13 Crazy Ways Animals Have A Sixth Sense

Almost everyone knows the five senses: sight, smell, hearing, touch, a taste. But what about a sixth sense? While humans only have five senses, there are plenty of animals with a sixth sense and sometimes even an seventh. Non-human animals might not have the same brain power as us (though they are quite intelligent). But they do possess something we do not - intelligent animal perceptions. 

These strange animal abilities can only be described as a sixth sense. These evolutionary advantages have helped them survive for millions of years, and given them the almost "freaky" ability to have so-called animal premonitions. If it seems like animals can sense things we humans cannot, it's because they have the super ability to do just that. Here are some of the most amazing things animals can do with their sixth (and seventh) sense. 

Photo: Supratim Laha / Wikimedia Commons / CC-BY-SA 4.0

  • Spiders Can Measure Their Prey And Predators Just By Sensing Them

    Spiders Can Measure Their Prey And Predators Just By Sensing Them
    Photo: Jon Sullivan / Wikimedia Commons / Public Domain

    Do these eight-legged critters possess all the powers of Spider-Man? No. But they do possess some truly incredible abilities that allow many to sit atop their food chain. All spiders contain a mechanoreceptor organ called slit sensilla, which allows them to sense the smallest physical deformations or strains on their exoskeleton. Spiders also use these organs to judge the size, weight, and perhaps even the kind of prey that gets caught in their web.

    Their slit sensilla can be so discerning that spiders can tell the difference between prey, a predator, or even a strong gust of wind.

  • Comb Jellyfish Can Tell Direction Without Having Eyes

    Jellyfish may be some of the oldest creatures living on planet earth, and are some of the first multi-celled organisms. This ancient animal evolved without eyes, arms, or even a central nervous system. Despite this, they manage to travel thousands of miles around the ocean each year. Specialized balance receptors called statocysts allow comb jellies to orient themselves and stay upright among the ocean’s currents. To make it even more impressive, comb jellies rely on their statocysts to better coordinate their cilia to reel in prey.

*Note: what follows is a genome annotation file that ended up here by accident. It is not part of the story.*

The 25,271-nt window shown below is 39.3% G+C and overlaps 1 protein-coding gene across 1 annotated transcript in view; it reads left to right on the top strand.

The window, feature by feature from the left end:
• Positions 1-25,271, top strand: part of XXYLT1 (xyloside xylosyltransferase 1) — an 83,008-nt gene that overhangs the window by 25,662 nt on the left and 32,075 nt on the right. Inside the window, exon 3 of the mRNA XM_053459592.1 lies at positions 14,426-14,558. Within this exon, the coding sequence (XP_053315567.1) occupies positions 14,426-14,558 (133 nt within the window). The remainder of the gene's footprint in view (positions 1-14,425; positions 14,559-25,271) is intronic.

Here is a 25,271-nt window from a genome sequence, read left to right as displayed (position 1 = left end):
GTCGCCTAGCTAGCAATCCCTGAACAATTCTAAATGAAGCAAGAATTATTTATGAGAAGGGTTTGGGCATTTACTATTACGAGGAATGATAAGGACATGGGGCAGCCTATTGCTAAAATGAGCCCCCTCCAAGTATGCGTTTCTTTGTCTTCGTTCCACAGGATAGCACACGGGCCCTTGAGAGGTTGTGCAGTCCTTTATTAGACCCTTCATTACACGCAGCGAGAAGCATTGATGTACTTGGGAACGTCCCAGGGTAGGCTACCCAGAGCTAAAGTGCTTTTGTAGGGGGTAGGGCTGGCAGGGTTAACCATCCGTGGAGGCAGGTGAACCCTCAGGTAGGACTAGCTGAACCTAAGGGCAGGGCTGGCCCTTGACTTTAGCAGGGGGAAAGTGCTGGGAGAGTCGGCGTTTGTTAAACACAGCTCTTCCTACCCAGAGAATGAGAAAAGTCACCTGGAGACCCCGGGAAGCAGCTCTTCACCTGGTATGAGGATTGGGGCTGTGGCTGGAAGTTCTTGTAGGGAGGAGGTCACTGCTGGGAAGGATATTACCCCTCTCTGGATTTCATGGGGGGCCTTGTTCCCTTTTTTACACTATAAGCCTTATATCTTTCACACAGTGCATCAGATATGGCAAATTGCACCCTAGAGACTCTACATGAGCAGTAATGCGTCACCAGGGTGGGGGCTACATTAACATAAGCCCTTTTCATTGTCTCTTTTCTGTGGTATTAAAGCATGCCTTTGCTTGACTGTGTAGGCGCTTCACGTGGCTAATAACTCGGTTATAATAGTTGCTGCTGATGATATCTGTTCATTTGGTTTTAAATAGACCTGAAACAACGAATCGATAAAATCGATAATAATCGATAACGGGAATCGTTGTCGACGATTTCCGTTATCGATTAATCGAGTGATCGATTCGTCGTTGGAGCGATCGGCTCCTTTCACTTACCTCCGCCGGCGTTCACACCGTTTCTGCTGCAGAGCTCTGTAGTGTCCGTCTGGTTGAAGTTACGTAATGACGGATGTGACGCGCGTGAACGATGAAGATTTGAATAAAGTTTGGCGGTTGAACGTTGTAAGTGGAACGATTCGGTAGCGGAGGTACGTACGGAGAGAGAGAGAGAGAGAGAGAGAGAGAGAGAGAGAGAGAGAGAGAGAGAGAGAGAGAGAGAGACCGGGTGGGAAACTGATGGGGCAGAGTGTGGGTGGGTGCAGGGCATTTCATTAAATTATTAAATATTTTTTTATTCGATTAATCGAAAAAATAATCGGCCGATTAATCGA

• Pigeons Use Magnetoreception To Get Around

    Pigeons Use Magnetoreception To Get Around
    Photo: ianthes / flickr / CC-BY-NC-ND 2.0

    While these birds are most well-known for being a nuisance in cities nearly everywhere, one reason pigeons are found in so many parts of the world is because they have incredible migratory power. Thanks to a special sense called magnetoreception, which is a structure in their beaks that contains iron, pigeons can detect the Earth’s magnetic field, allowing them to pinpoint exactly where they are and whey they need to go.

    This incredible skill is one of the reasons why homing pigeons were the first form of airmail, which dates back to 3,000 years ago. One of the coolest instances of homing pigeons was being used to proclaim the champions of the Olympic games in Ancient Greece.

  • The dolphin's incredible intelligence could be considered a sixth sense on it’s own, as they are possibly the smartest animals on the planet after humans. But their sixth sense is even more impressive. Dolphins' use of echolocation allow these animals to pinpoint what is in the water with them, including friends and foes. Echolocation relies on producing high-pitched clicks and squeals that travel through the ocean and bounce of obstructions, returning to a receptor in the dolphin’s head called a “melon.”

    This ability, which can be compared to sonar, allows dolphins to see the world around them in a three-dimensional representation without the use of their eyes. This is especially important for river dolphins who live in dark and murky rivers, as opposed to the wide-open ocean.

  • Pit Vipers Have Infrared Vision

    Pit Vipers Have Infrared Vision
    Photo: Supratim Laha / Wikimedia Commons / CC-BY-SA 4.0

    Depending on how snakes capture their prey, they have differing abilities and killer instincts. The pit viper, which live in both North and South America, has a skill so amazing, it’s a part of its name.

    The “pit” in the venomous snake's name refers to two slits between the snake’s nostril and eye. These slits are heat-sensing organs that allow the snakes to see in infrared - meaning they can pick up on heat-sources even if in the middle of the night. The sense is so sensitive that pit vipers can accurately judge the size and distance of their prey using that sense alone.

  • Sharks and rays have evolved to detect their various prey in the depths below. Electroreception is the ability these animals have to detect electrical fields in the surrounding area. Thanks to their salt-water habitat, which acts as a strong conductor of electricity, sharks can detect their prey through the tiny electrical charges that occur when a fish - or something bigger - contracts its muscles.

    The sense is so powerful that some sharks can pick up a charge equivalent to two AA batteries being connected 1,000 miles apart. The hammerhead shark’s famous cranial shape is actually specifically designed to enhance their electroreception ability.